Several larger video companies have announced “IP connectivity” for their equipment. Some even claim IP-production capability.How close is live IP video?
What is true is that a group of ten vendors, in concert with the EBU, are working on a live video production project at the studios of Flemish public broadcaster VRT. A press release, issued in mid-August, said that the project’s goal is to demonstrate multi-vendor-supported IP-based live broadcast capability.
The project is designed to identify how broadcasters can produce programmes quickly, efficiently and cost effectively with IT-centric hardware and software. The ten vendors involved in the project include; Axon, Lawo, Grass Valley, EVS, LSB, Nevion, Triology, Tektronix, Genelec, and DWESAM.
The LiveIP Project is also part of Sandbox+, an international joint collaborative platform for innovation that combines efforts from VRT, EBU and iMinds. While VRT and EBU may be well known to many The Broadcast Bridge readers, iMinds might be new.
iMinds is a digital research and entrepreneurship firm. It employs more than 900 academic researchers from five Flemish universities in its projects.
The firm often joins forces with industry and SMEs (Small and Medium Enterprises), in cooperative research projects to turn digital know-how into future-proof products and services. The LiveIP Project fits nicely into that model.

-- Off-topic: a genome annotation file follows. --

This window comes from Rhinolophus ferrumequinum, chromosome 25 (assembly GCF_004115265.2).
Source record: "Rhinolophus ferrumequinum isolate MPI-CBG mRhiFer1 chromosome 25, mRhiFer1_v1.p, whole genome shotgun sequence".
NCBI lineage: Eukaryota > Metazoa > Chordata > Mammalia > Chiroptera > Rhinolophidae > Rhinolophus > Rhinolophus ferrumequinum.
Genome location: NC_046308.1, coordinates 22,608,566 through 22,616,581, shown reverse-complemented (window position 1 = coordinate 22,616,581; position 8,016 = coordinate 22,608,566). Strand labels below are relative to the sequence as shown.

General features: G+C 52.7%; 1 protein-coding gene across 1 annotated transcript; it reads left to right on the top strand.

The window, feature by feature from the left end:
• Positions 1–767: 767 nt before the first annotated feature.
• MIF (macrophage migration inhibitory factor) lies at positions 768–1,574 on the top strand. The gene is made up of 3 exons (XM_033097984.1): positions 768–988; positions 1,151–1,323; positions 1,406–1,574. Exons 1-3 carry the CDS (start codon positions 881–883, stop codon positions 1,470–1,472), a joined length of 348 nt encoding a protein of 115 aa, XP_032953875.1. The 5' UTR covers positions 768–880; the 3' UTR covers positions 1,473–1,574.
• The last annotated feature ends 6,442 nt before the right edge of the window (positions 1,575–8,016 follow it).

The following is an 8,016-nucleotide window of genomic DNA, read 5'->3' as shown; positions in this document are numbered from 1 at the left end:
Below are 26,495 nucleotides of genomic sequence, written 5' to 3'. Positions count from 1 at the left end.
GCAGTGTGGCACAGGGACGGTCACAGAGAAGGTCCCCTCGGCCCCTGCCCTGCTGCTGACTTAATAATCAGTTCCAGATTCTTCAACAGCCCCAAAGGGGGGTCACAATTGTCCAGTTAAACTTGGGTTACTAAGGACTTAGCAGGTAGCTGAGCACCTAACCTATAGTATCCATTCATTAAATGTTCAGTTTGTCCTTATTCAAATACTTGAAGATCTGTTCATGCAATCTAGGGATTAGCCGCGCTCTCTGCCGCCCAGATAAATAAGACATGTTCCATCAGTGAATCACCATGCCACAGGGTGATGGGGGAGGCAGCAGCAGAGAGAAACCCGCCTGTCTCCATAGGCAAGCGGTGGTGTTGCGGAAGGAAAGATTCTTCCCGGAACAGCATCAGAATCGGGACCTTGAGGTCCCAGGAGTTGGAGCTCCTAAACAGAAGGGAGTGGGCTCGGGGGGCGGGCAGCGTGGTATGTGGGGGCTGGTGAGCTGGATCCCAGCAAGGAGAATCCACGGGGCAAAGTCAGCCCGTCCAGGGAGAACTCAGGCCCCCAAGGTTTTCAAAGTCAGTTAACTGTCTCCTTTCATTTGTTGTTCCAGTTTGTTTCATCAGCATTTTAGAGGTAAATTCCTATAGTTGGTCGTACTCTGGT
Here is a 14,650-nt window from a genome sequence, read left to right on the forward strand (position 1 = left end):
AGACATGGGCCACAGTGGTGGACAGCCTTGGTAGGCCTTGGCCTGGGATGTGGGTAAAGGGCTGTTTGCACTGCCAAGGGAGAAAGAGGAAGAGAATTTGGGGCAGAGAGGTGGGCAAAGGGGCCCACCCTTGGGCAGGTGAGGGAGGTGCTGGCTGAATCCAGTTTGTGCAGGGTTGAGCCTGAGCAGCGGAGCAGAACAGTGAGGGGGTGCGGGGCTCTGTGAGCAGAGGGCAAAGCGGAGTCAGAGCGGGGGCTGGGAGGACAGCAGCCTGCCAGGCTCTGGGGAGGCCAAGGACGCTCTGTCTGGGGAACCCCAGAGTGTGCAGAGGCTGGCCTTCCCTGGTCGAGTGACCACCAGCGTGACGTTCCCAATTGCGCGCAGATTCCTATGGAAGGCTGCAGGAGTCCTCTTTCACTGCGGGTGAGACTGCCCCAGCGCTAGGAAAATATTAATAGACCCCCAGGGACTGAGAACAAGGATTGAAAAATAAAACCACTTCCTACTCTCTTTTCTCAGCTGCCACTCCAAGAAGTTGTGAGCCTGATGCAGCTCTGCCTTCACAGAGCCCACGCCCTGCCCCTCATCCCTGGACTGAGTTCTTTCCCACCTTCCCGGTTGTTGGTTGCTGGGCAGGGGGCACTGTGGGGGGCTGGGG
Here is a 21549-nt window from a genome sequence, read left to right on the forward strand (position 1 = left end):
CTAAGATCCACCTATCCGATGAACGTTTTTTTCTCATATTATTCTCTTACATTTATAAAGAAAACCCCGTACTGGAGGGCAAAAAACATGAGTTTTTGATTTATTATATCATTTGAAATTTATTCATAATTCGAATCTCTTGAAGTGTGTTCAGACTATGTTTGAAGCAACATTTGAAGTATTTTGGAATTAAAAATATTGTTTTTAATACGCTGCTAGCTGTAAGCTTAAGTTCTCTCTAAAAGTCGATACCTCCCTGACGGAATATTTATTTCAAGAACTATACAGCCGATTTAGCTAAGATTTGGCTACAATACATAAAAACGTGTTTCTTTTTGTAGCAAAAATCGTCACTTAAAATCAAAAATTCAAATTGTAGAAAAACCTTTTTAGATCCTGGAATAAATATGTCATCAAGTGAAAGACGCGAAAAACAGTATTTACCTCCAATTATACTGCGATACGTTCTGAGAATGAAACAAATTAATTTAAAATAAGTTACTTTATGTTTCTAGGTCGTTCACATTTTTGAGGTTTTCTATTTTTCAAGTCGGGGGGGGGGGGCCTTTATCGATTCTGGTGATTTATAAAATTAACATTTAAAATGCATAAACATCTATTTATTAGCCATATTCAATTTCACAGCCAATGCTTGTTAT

IBC attendees can learn more about the LiveIP Project at the IBC 2015 EBU stand 10.F20. Visitors will be able to view a scaled down version of the IP studios in a proof-of-concept demonstration.
VRT Sandbox Live IP Project
The project has garnered significant attention in the way of awards, with The European Broadcasting Union (EBU) and VRT announcing the Sandbox LiveIP Project is a finalist in the “Special Recognition” category of the IABM Design & Innovation Awards.
Transmission of video over IP has been a reality for many years. But the final link in an all-IP environment is live production capability.
For anyone needing to upgrade or build new facilities, it would be wise to see the demonstration in order to determine how close IP production may really be.
The Broadcast Bridge will keep readers informed on this important technological development.
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